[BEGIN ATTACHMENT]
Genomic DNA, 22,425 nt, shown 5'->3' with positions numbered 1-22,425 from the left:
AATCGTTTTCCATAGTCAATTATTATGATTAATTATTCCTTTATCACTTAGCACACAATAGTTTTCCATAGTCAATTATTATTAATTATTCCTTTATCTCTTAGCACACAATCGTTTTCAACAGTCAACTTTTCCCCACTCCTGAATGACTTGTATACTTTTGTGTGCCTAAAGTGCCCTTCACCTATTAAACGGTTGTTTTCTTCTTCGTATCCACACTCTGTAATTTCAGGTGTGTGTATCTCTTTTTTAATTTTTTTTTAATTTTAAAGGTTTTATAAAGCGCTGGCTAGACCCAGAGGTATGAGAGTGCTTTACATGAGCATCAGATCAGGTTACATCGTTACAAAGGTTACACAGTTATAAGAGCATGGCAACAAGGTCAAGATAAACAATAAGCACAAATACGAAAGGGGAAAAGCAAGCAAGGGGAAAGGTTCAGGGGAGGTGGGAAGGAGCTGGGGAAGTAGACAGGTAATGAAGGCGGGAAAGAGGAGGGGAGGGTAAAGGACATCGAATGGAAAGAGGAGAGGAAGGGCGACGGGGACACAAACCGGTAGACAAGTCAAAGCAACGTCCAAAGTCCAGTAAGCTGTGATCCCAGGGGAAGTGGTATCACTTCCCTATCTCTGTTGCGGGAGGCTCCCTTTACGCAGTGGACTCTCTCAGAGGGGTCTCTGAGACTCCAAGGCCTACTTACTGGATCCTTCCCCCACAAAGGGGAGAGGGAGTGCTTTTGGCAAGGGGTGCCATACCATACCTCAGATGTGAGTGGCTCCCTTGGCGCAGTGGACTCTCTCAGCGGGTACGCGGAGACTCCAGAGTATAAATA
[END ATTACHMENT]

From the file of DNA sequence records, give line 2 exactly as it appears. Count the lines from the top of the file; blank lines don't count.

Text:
AATCGTTTTCCATAGTCAATTATTATGATTAATTATTCCTTTATCACTTAGCACACAATAGTTTTCCATAGTCAATTATTATTAATTATTCCTTTATCTCTTAGCACACAATCGTTTTCAACAGTCAACTTTTCCCCACTCCTGAATGACTTGTATACTTTTGTGTGCCTAAAGTGCCCTTCACCTATTAAACGGTTGTTTTCTTCTTCGTATCCACACTCTGTAATTTCAGGTGTGTGTATCTCTTTTTTAATTTTTTTTTAATTTTAAAGGTTTTATAAAGCGCTGGCTAGACCCAGAGGTATGAGAGTGCTTTACATGAGCATCAGATCAGGTTACATCGTTACAAAGGTTACACAGTTATAAGAGCATGGCAACAAGGTCAAGATAAACAATAAGCACAAATACGAAAGGGGAAAAGCAAGCAAGGGGAAAGGTTCAGGGGAGGTGGGAAGGAGCTGGGGAAGTAGACAGGTAATGAAGGCGGGAAAGAGGAGGGGAGGGTAAAGGACATCGAATGGAAAGAGGAGAGGAAGGGCGACGGGGACACAAACCGGTAGACAAGTCAAAGCAACGTCCAAAGTCCAGTAAGCTGTGATCCCAGGGGAAGTGGTATCACTTCCCTATCTCTGTTGCGGGAGGCTCCCTTTACGCAGTGGACTCTCTCAGAGGGGTCTCTGAGACTCCAAGGCCTACTTACTGGATCCTTCCCCCACAAAGGGGAGAGGGAGTGCTTTTGGCAAGGGGTGCCATACCATACCTCAGATGTGAGTGGCTCCCTTGGCGCAGTGGACTCTCTCAGCGGGTACGCGGAGACTCCAGAGTATAAATA